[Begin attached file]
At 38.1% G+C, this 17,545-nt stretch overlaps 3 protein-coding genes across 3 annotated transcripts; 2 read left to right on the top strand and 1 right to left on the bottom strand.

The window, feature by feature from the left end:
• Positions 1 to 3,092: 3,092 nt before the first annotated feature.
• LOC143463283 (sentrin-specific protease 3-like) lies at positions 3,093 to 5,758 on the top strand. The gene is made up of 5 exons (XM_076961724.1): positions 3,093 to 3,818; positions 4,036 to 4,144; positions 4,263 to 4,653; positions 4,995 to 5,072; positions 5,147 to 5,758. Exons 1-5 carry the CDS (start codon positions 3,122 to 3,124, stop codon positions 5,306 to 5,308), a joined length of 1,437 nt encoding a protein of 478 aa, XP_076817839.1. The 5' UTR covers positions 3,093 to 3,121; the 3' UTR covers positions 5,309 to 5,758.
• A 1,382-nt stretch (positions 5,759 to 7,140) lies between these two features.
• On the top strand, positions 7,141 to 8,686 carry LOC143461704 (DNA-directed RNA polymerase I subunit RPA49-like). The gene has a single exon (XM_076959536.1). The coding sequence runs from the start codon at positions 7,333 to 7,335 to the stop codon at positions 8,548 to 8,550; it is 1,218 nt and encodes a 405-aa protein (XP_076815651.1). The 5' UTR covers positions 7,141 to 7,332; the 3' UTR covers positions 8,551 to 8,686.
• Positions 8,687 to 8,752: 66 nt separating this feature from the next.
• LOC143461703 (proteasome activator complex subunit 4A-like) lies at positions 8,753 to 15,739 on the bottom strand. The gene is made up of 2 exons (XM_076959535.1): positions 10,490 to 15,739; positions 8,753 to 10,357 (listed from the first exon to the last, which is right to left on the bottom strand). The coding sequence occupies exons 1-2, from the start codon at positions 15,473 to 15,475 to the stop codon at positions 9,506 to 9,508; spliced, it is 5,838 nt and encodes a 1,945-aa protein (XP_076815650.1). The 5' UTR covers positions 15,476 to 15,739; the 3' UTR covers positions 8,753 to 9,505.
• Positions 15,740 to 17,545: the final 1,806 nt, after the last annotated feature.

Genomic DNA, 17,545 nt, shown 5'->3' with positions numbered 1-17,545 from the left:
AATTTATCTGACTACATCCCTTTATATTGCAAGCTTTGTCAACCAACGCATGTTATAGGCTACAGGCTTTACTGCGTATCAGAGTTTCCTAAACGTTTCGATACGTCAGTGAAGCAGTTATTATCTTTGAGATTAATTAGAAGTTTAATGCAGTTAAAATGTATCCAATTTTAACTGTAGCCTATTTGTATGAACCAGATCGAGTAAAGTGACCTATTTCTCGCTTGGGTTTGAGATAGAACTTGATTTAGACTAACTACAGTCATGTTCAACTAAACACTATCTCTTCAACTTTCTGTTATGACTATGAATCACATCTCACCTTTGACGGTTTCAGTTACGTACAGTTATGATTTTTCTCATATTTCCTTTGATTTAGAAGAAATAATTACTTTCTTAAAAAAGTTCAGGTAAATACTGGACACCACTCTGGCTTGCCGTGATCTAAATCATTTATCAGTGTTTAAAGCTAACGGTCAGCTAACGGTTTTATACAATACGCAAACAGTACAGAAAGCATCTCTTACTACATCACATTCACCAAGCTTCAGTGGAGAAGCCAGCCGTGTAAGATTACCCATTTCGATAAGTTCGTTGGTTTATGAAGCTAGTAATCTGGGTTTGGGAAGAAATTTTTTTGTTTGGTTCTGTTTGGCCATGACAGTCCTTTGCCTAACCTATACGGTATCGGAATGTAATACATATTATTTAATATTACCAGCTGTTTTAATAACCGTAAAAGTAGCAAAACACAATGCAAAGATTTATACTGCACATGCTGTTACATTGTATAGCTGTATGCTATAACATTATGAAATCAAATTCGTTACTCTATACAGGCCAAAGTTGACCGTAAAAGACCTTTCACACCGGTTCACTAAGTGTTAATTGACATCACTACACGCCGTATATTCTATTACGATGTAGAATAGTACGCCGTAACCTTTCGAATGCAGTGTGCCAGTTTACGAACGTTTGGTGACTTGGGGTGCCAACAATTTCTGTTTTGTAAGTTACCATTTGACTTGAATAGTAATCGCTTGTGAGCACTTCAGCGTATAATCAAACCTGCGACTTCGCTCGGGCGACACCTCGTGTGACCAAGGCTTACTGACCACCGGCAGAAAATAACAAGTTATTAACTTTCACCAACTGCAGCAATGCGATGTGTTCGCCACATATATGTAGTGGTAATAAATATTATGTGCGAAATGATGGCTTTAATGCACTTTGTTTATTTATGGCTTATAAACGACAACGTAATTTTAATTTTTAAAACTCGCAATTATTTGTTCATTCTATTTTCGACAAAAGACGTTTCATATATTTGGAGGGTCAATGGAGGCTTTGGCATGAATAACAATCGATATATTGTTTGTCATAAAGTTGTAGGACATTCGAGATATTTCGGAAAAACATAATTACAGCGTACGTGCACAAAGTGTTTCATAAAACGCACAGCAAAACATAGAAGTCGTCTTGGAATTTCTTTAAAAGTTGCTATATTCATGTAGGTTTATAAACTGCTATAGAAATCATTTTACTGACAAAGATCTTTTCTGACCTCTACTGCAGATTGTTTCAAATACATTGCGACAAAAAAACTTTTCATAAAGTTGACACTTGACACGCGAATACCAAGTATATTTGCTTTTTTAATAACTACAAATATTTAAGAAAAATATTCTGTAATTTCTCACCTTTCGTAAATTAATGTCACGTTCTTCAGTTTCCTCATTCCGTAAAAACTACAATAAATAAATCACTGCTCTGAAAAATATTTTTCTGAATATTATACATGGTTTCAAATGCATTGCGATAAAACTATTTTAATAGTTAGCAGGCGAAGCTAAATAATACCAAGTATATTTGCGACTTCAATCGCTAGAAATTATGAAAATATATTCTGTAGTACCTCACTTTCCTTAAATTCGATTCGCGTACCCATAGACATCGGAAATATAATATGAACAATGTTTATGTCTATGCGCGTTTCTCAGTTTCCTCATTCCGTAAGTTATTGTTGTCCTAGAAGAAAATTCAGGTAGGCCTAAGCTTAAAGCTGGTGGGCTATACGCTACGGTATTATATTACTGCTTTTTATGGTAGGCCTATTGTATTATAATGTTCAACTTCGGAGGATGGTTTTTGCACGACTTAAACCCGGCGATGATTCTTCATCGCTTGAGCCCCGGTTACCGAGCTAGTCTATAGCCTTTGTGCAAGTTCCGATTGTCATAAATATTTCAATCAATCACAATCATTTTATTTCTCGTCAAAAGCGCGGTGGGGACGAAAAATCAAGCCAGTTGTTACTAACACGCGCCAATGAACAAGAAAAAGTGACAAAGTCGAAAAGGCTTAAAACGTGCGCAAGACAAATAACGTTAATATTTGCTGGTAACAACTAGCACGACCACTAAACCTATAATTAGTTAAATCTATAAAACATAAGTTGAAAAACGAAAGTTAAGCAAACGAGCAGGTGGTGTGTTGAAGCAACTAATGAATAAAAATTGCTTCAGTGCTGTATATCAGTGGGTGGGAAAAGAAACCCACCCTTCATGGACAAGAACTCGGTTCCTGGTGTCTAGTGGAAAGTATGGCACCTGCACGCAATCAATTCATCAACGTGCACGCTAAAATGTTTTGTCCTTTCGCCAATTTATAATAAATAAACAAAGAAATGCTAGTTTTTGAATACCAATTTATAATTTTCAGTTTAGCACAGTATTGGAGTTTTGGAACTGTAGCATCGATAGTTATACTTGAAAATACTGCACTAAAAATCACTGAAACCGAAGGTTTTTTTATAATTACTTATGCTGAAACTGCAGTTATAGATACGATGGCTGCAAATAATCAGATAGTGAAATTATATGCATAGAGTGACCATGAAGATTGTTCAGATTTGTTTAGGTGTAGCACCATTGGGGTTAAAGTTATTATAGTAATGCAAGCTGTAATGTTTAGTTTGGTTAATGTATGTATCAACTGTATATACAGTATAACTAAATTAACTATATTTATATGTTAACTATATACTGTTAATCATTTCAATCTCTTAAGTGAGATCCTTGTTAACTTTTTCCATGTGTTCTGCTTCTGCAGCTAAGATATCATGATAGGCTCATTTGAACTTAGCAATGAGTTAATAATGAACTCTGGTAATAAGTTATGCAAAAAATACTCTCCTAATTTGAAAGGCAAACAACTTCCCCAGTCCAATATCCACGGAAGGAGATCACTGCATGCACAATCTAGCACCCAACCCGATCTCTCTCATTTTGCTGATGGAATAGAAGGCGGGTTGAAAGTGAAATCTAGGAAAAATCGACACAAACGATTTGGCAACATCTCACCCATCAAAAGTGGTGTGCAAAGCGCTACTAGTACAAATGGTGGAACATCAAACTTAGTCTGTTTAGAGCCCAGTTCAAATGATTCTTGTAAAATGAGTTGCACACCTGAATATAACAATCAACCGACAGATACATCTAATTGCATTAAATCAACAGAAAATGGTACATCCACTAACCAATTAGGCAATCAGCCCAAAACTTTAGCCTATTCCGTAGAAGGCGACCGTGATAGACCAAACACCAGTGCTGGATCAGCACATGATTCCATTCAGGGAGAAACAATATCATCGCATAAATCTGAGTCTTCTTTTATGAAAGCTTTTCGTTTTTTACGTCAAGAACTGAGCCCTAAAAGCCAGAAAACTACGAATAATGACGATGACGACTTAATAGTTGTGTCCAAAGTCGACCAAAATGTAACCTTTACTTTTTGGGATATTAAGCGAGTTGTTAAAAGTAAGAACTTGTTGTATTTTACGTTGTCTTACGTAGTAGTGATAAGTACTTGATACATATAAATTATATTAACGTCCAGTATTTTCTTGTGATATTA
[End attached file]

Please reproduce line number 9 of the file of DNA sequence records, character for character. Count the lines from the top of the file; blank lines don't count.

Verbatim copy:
• Positions 15,740 to 17,545: the final 1,806 nt, after the last annotated feature.